When the performance testing resources are assigned to a project, they need data to understand the project. On average, a person needs four weeks of time to get adjusted to a new ecosystem. Hence, you need to have a mechanism in the projects to share all the vital data about the project like, brief introduction about the project, architecture of the project, project timelines, preferred or available tool details with their license details, environment details, the purpose of performance testing, performance intensive transactions, their transaction rates and anticipated SLAs to start with. This would help the newly joined performance testing team member to quickly get up to the speed about the project.

Nowadays these non-functional requirement data are mostly missing, and a new trend is emerging as to requesting Performance testing team to define the requirements.

b. Test execution: unlike functional testing, the performance testing deals with volumes of data. We could see over the period; this dependency is forgotten, and it turns out to be a last-minute project management effort to fulfill the bulk data requirements, be it bulk user credentials or transactional data. The project management need to understand the bulk test data requirement that will come from performance testing and appropriate test data management/ automation efforts and timelines are to be planned in the overall project plan.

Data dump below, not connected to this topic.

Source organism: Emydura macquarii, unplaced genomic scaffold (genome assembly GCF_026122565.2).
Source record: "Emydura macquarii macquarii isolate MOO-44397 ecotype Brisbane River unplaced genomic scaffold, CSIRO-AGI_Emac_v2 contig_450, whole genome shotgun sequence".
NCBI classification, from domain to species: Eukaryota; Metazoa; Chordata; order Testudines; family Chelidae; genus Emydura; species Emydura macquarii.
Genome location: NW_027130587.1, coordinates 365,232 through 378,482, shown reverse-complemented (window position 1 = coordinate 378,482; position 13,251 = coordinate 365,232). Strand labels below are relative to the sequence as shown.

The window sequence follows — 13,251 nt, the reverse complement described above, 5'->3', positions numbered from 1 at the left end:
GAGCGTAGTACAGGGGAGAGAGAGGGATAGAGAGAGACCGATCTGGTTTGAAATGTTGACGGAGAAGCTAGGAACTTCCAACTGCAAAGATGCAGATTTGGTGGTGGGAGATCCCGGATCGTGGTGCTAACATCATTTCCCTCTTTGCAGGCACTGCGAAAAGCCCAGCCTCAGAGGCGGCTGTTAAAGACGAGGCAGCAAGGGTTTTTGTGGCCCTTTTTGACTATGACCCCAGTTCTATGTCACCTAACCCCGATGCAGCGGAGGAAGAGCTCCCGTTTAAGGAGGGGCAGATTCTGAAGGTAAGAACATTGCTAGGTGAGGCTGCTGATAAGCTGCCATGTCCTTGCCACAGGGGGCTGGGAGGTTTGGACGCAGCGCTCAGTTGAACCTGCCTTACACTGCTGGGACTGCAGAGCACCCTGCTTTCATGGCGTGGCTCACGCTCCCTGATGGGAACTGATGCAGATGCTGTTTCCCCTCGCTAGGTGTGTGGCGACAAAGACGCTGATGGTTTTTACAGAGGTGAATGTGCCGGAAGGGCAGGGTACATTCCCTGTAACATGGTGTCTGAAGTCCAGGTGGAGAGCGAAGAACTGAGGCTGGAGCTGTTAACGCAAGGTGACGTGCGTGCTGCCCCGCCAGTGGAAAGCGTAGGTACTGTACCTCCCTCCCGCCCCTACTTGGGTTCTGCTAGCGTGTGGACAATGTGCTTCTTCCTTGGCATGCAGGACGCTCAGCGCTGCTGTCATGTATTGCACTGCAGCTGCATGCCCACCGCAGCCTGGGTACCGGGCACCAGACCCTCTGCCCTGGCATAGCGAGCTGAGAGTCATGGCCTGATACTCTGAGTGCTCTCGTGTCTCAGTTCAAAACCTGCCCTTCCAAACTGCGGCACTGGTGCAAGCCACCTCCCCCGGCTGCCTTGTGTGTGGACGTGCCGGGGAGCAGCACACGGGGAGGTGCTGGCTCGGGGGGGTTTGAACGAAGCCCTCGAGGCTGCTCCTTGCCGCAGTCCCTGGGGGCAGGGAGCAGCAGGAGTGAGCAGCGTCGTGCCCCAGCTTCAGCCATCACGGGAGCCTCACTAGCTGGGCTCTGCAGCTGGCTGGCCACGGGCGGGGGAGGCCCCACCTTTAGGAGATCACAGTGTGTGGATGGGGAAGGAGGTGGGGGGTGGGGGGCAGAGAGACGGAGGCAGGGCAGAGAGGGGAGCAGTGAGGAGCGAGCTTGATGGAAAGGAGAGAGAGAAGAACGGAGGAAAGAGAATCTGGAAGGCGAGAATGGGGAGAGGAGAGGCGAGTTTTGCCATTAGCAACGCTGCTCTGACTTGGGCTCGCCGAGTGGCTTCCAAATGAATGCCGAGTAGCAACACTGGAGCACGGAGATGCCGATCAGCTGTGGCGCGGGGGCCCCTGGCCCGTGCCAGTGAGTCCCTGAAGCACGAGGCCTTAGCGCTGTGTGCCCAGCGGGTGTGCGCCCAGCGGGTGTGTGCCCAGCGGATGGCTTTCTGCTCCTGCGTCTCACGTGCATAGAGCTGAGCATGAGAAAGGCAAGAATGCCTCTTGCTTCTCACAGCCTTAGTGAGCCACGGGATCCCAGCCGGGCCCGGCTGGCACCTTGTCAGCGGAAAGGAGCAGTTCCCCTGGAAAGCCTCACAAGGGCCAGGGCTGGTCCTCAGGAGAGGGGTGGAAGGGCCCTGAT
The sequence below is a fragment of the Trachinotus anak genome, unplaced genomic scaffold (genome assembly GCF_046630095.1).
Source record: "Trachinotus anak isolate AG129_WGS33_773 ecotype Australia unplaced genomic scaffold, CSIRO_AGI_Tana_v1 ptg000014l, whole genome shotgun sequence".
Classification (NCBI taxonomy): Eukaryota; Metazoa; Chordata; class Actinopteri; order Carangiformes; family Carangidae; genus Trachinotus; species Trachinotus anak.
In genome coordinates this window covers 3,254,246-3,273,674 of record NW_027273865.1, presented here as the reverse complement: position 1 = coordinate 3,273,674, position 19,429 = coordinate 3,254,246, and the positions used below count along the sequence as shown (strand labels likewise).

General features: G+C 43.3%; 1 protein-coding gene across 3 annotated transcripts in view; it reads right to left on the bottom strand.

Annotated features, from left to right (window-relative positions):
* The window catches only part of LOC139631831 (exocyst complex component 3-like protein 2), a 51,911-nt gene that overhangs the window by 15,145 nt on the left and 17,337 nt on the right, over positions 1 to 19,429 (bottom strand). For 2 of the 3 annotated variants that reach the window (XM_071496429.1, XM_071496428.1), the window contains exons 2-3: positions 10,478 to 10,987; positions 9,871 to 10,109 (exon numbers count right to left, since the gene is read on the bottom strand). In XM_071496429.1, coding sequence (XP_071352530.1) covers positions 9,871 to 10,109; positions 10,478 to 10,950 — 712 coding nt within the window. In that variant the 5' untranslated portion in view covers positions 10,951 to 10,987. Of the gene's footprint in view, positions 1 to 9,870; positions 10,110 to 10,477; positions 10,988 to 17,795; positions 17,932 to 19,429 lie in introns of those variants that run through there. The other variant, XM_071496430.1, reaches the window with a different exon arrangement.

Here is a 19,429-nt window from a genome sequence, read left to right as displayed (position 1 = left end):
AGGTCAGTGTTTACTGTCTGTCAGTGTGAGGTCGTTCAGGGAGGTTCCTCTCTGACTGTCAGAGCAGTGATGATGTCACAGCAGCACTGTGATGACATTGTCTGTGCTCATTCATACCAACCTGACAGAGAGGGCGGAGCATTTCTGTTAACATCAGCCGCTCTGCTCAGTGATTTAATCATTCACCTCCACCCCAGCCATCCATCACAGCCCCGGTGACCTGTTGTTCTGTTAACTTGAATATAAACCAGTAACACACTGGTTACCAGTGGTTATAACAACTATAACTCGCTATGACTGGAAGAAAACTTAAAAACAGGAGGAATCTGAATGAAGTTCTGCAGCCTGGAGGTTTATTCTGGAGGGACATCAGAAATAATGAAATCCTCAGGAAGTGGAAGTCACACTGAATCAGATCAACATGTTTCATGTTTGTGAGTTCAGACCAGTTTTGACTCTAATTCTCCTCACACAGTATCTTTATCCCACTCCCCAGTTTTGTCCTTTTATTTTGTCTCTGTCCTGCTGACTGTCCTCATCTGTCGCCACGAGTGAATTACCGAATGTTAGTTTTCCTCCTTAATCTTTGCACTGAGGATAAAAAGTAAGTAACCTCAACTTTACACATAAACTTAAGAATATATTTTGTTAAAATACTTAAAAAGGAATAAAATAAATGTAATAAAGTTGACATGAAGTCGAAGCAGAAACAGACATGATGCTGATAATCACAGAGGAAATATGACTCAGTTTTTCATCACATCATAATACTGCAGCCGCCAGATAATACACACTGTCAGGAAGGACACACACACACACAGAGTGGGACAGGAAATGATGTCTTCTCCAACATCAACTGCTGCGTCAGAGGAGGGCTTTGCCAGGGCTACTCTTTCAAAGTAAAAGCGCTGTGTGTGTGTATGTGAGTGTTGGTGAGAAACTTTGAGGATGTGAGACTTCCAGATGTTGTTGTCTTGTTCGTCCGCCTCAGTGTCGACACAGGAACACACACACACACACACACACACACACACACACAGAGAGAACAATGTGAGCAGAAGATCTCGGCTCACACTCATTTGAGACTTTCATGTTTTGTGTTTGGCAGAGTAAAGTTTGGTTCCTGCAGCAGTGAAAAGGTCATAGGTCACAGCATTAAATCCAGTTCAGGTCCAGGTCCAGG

c. Result analysis: We need to understand, in the performance testing world, the size of result data is huge. An hour of load test will generate huge amount of data both on the client side like Throughput, average response times, Time to first Buffer, Hits per seconds, etc., and on the server-side like CPU utilization, Memory utilization, Disk utilization, garbage collection trends, threads, top running database queries, methods consuming large CPUs/ elapsed times and so-on.

Though the performance testing tools provide ways to collate and view the client-side statistics data, they still need to be manually analyzed.